Back pain in Children and Young people

Finally, let’s look at the youngest population – children and teens. While we often associate back pain with older populations, this is a bit of a misconception – One meta-study from 2013 (nearly 7 years ago now) suggested a rate of low back pain among adolescents aged 9–18 years of about 12% at any given moment, whereas the number who would experience an episode of pain during a 12 month period was 34%.[10] This number certainly will not have improved!

It’s important to note that this headline figure is an average too – and the studies used in this broad-spectrum analysis showed great variation in the estimates of prevalence. For example, estimates from the Nordic countries showed a weekly occurrence of spinal pain in young people at around 20%[11], and a small Danish study showed a lifetime prevalence of spinal pain of 86% in a population of adolescents aged 11–13 years, with neck pain being the most prevalent.[12]

Scoliosis, whilst statistically less common in the young than the older, is far more risky for the young – since the opportunity for the condition to progress to the surgical threshold is greatest. Scoliosis is also known to develop rapidly and unevenly during growth spurts, making this a time for real concern. As an average figure, 3-4% of teens will develop scoliosis. Left untreated in young people, Scoliosis can be a life-limiting condition –  but treated early, its impact can be almost entirely mitigated. Back pain won’t always be present in a scoliosis case – so if you have concerns about the shape of a young persons back (this is the most common way scoliosis is detected) do not be dissuaded from seeking a consultation due to the absence of back pain – but, if presented with a young person with new back pain, a scoliosis consultation may be a wise approach.

 

 

[1] https://www.bupa.co.uk/health-information/back-care/back-pain

[2] Back Pain and Adolescent Idiopathic Scoliosis: A Descriptive, Correlation Study’,
Theroux Jean, Le May Sylvie, Labelle Hubert [University of Montreal, Quebec, Canada; Murdoch University, Perth, WA, Australia], Spine Society of Australia 27th Annual Scientific Meeting (8-10 April 2016)
Jean Theroux, DC, MSc, PhD, Sylvie Le May, RN, PhD, Jeffrey J. Hebert, DC, PhD,and Hubert Labelle, MD : SPINE 153607

[3] Dimar 2nd JR, Glassman SD, Carreon LY. Juvenile degenerative disc disease: a report of 76 cases identified by magnetic resonance imaging. Spine J. 2007;7:332–7.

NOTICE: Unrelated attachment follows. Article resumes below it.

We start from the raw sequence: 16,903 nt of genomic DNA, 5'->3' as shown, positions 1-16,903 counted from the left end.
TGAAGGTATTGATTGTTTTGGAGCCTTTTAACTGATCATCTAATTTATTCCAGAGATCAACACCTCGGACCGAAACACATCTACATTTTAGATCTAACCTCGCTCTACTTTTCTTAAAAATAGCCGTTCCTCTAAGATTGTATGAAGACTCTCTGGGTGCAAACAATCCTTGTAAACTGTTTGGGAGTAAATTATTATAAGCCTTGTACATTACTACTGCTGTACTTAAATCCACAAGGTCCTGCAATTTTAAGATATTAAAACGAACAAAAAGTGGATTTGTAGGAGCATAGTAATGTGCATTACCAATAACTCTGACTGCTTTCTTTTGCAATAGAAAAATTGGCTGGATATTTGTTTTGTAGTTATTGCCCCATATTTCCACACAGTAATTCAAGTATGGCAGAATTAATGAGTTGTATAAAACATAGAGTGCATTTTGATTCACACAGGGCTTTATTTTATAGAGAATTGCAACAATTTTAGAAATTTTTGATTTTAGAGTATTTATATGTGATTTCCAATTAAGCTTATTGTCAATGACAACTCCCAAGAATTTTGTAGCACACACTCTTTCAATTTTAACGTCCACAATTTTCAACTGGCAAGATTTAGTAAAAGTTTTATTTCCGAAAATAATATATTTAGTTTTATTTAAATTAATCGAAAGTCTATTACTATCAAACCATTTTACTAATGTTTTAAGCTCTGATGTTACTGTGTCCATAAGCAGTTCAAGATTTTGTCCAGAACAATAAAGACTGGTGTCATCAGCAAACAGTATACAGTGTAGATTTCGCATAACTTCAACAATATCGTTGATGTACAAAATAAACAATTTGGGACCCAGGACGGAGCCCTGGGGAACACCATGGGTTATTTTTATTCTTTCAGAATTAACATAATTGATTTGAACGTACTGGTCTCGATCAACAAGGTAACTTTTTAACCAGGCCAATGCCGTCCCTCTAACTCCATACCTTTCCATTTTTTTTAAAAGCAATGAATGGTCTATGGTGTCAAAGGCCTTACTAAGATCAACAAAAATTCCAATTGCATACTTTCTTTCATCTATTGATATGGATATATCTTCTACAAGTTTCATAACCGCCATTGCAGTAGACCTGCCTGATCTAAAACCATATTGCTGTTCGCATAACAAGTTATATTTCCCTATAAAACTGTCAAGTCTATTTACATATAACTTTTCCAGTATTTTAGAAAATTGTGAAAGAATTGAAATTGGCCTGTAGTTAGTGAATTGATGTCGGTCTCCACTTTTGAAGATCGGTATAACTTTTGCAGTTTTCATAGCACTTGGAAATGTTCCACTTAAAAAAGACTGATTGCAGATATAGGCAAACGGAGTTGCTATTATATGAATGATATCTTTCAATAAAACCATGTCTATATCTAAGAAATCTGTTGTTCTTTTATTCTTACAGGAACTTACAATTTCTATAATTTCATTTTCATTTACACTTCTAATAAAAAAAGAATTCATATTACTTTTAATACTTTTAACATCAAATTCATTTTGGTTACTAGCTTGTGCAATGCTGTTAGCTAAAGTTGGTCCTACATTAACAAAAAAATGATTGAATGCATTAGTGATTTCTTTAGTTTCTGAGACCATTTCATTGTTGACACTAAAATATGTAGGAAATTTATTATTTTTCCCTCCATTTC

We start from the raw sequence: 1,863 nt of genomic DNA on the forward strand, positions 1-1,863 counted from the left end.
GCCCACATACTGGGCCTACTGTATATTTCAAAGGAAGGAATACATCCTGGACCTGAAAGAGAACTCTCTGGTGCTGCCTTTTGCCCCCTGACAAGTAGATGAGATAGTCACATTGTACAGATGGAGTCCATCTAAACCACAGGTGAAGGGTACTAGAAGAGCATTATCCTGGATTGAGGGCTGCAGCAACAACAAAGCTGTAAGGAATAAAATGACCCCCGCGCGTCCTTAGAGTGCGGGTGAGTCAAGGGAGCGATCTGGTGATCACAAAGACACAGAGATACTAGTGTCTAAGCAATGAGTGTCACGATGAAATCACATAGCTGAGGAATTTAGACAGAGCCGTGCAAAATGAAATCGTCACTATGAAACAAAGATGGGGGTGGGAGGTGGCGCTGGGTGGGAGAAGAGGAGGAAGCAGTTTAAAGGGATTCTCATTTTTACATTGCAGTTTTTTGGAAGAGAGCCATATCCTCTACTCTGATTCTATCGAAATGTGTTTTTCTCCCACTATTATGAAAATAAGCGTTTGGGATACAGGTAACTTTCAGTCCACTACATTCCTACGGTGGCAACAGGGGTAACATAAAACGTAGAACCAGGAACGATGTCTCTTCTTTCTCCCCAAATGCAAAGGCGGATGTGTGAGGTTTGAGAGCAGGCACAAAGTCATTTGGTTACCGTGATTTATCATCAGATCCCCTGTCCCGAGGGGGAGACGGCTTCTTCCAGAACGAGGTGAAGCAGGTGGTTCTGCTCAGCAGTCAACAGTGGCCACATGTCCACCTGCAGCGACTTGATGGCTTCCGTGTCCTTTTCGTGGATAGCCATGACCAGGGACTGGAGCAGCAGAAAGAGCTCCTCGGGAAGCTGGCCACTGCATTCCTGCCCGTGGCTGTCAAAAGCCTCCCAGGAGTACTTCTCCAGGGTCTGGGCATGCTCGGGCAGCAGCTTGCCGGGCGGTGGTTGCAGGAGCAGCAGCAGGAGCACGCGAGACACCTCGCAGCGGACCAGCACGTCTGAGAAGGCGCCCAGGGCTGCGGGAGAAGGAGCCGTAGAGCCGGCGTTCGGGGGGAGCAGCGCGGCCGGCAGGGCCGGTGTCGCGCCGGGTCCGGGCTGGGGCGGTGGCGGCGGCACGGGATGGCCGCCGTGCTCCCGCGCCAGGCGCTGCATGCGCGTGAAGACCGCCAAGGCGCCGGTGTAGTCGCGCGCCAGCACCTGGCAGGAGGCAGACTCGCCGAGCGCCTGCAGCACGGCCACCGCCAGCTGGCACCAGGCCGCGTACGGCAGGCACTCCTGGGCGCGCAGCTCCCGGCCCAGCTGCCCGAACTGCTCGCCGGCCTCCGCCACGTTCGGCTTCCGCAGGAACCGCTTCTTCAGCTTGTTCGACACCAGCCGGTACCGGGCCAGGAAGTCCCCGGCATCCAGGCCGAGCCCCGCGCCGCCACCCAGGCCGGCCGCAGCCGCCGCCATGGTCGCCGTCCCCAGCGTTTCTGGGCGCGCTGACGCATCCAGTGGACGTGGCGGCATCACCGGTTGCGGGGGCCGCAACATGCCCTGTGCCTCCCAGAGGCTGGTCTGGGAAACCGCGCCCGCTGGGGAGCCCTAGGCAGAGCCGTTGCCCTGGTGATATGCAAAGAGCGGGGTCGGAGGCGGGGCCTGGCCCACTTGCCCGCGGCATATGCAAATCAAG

[4] Ramirez N, Johnston CE, Browne RH. The prevalence of back pain in children who have idiopathic scoliosis. J Bone Joint Surg Am. 1997;79:364–8

[5] Sato T, Hirano T, Ito T, Morita O, Kikuchi R, Endo N, et al. Back pain in adolescents with idiopathic scoliosis: epidemiological study for 43,630 pupils in Niigata City. Japan Eur Spine J. 2011;20:274–9

[6] Jean Theroux et al. Back Pain Prevalence Is Associated With Curve-type and Severity in Adolescents With Idiopathic Scoliosis Spine: August 1, 2017 – Volume 42 – Issue 15

[7] Clark EM, Tobias JH, Fairbank J. The impact of small spinal curves in adolescents that have not presented to secondary care: a population- based cohort study. Spine (Phila Pa 1976) 2016; 41:E611–7.

[8] Scoliosis bracing and exercise for pain management in adults—a case report
Weiss et al, J Phys Ther Sci. 2016 Aug; 28(8): 2404–2407.

[9]Scoliosis in adults aged forty years and older: prevalence and relationship to age, race, and gender
Kebaish KM, Neubauer PR, Voros GD, Khoshnevisan MA, Skolasky R, Spine 2011 Apr 20;36(9):731-6.

The prevalence and radiological findings in 1347 elderly patients with scoliosis
Hong JY, Suh SW, Modi HN, Hur CY, Song HR, Park JH.,  Journal of bone and joint surgery 2010 Jul;92(7):980-3

[10] Calvo-Munoz I, Gomez-Conesa A, Sanchez-Meca J (2013)  Prevalence of Low Back Pain in Children and Adolescents: A Meta-analysis  BMC Pediatr. 2013 (Jan 26); 13: 14

[11] Torsheim T, Eriksson L, Schnohr CW, Hansen F, Bjarnason T, Valimaa R (2010)
Screen-based activities and physical complaints among adolescents from the Nordic countries.
BMC Public Health 10:324

[12] Aartun E, Hartvigsen J, Wedderkopp N, Hestbaek L (2014)  Spinal Pain in Adolescents: Prevalence, Incidence, and Course:
A School-based Two-year Prospective Cohort Study in 1,300 Danes Aged 11-13
BMC Musculoskelet Disord. 2014 (May 29); 15: 187